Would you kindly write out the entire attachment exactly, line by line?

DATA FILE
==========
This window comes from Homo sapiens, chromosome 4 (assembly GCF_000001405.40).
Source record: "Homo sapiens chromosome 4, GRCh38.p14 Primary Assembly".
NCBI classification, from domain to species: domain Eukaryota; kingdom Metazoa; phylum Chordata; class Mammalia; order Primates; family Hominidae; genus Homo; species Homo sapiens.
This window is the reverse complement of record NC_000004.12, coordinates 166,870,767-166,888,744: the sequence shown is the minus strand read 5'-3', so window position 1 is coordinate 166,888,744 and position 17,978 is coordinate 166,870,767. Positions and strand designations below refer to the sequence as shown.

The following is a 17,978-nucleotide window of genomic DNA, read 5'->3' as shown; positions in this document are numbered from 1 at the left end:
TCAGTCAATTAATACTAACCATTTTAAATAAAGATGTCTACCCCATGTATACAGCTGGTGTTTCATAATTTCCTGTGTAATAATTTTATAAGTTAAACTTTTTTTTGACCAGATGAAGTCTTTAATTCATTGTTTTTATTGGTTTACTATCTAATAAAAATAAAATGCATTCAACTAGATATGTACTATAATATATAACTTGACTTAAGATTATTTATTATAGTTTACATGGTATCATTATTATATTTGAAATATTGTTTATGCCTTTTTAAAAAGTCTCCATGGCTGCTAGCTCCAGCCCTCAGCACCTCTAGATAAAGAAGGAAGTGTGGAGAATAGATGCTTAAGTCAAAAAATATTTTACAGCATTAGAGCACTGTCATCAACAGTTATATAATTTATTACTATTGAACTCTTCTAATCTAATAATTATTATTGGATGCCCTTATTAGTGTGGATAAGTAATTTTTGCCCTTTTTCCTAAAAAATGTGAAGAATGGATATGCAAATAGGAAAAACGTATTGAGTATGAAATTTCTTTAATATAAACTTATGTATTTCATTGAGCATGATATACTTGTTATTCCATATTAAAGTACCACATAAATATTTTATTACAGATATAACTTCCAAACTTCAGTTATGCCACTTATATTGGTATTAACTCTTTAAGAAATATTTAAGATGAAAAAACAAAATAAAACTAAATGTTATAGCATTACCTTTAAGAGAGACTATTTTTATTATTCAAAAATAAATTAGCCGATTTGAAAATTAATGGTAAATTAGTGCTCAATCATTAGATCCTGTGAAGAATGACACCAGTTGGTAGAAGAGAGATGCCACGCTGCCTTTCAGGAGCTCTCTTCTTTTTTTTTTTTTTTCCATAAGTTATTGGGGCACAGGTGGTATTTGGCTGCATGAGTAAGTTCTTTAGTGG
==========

This window comes from Homo sapiens, chromosome 4 (assembly GCF_000001405.40).
Source record: "Homo sapiens chromosome 4, GRCh38.p14 Primary Assembly".
NCBI classification, from domain to species: domain Eukaryota; kingdom Metazoa; phylum Chordata; class Mammalia; order Primates; family Hominidae; genus Homo; species Homo sapiens.
This window is the reverse complement of record NC_000004.12, coordinates 166,870,767-166,888,744: the sequence shown is the minus strand read 5'-3', so window position 1 is coordinate 166,888,744 and position 17,978 is coordinate 166,870,767. Positions and strand designations below refer to the sequence as shown.

The following is a 17,978-nucleotide window of genomic DNA, read 5'->3' as shown; positions in this document are numbered from 1 at the left end:
TCAGTCAATTAATACTAACCATTTTAAATAAAGATGTCTACCCCATGTATACAGCTGGTGTTTCATAATTTCCTGTGTAATAATTTTATAAGTTAAACTTTTTTTTGACCAGATGAAGTCTTTAATTCATTGTTTTTATTGGTTTACTATCTAATAAAAATAAAATGCATTCAACTAGATATGTACTATAATATATAACTTGACTTAAGATTATTTATTATAGTTTACATGGTATCATTATTATATTTGAAATATTGTTTATGCCTTTTTAAAAAGTCTCCATGGCTGCTAGCTCCAGCCCTCAGCACCTCTAGATAAAGAAGGAAGTGTGGAGAATAGATGCTTAAGTCAAAAAATATTTTACAGCATTAGAGCACTGTCATCAACAGTTATATAATTTATTACTATTGAACTCTTCTAATCTAATAATTATTATTGGATGCCCTTATTAGTGTGGATAAGTAATTTTTGCCCTTTTTCCTAAAAAATGTGAAGAATGGATATGCAAATAGGAAAAACGTATTGAGTATGAAATTTCTTTAATATAAACTTATGTATTTCATTGAGCATGATATACTTGTTATTCCATATTAAAGTACCACATAAATATTTTATTACAGATATAACTTCCAAACTTCAGTTATGCCACTTATATTGGTATTAACTCTTTAAGAAATATTTAAGATGAAAAAACAAAATAAAACTAAATGTTATAGCATTACCTTTAAGAGAGACTATTTTTATTATTCAAAAATAAATTAGCCGATTTGAAAATTAATGGTAAATTAGTGCTCAATCATTAGATCCTGTGAAGAATGACACCAGTTGGTAGAAGAGAGATGCCACGCTGCCTTTCAGGAGCTCTCTTCTTTTTTTTTTTTTTTCCATAAGTTATTGGGGCACAGGTGGTATTTGGCTGCATGAGTAAGTTCTTTAGTGG